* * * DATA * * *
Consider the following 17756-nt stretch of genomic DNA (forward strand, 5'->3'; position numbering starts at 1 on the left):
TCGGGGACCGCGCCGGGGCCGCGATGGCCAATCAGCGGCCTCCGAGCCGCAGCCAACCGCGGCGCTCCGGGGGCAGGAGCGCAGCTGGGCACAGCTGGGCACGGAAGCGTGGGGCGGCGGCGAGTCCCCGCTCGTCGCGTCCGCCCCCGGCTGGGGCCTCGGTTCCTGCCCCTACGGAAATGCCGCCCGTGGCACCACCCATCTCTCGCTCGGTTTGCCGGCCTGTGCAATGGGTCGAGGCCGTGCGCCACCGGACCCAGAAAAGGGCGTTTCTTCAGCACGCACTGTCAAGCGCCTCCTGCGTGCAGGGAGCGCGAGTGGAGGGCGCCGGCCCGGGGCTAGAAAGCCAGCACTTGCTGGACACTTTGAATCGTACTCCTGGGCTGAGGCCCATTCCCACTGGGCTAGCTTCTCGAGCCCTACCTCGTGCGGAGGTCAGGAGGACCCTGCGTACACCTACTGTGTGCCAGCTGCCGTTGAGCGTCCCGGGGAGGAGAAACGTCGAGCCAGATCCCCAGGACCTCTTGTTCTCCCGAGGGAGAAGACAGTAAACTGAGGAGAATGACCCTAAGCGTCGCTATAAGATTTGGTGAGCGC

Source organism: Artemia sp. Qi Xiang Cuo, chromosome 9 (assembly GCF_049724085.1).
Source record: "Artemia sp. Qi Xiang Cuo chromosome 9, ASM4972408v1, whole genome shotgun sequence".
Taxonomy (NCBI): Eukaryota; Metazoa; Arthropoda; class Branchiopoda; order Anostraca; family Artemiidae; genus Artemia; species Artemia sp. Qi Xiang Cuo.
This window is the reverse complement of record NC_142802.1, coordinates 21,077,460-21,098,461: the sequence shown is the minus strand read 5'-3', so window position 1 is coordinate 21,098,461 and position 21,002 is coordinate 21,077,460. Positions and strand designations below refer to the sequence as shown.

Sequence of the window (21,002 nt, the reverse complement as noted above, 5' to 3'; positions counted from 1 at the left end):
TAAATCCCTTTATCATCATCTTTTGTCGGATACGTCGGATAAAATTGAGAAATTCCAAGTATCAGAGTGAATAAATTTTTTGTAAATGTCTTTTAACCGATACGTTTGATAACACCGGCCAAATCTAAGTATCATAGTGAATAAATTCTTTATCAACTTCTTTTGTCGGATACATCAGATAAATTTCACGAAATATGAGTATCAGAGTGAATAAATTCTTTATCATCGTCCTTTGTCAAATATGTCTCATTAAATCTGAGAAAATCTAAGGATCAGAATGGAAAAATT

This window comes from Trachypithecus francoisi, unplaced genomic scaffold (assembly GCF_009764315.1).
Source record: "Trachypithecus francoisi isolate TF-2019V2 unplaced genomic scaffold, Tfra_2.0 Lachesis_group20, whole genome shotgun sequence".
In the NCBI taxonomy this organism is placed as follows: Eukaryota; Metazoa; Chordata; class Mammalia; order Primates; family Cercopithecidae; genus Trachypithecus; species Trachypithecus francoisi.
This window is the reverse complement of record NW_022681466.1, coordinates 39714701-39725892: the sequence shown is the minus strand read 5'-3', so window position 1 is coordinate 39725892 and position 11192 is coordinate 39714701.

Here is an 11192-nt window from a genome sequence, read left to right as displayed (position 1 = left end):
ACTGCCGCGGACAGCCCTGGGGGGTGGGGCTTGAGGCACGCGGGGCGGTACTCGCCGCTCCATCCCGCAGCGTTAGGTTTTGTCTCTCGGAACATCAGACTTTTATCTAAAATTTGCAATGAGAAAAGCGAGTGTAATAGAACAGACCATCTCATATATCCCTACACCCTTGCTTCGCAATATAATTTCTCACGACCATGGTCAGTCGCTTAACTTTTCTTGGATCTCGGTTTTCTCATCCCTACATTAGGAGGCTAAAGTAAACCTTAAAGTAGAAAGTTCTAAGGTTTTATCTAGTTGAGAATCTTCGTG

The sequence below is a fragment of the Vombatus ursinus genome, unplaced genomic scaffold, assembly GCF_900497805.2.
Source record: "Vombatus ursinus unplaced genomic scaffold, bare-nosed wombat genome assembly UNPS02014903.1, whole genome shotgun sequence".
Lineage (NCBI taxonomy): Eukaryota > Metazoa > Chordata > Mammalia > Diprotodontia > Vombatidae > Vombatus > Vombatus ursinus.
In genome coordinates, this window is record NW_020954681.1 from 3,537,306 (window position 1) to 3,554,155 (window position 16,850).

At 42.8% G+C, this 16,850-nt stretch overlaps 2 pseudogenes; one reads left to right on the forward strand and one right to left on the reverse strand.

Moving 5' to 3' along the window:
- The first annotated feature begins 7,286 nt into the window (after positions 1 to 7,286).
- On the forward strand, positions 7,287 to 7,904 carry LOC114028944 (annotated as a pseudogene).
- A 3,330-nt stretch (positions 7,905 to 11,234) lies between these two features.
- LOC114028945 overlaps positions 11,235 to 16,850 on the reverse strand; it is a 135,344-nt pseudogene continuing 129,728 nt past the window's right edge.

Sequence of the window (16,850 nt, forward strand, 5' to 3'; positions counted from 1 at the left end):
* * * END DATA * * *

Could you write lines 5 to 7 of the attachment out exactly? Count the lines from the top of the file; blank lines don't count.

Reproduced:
Taxonomy (NCBI): Eukaryota; Metazoa; Arthropoda; class Branchiopoda; order Anostraca; family Artemiidae; genus Artemia; species Artemia sp. Qi Xiang Cuo.
This window is the reverse complement of record NC_142802.1, coordinates 21,077,460-21,098,461: the sequence shown is the minus strand read 5'-3', so window position 1 is coordinate 21,098,461 and position 21,002 is coordinate 21,077,460. Positions and strand designations below refer to the sequence as shown.

Sequence of the window (21,002 nt, the reverse complement as noted above, 5' to 3'; positions counted from 1 at the left end):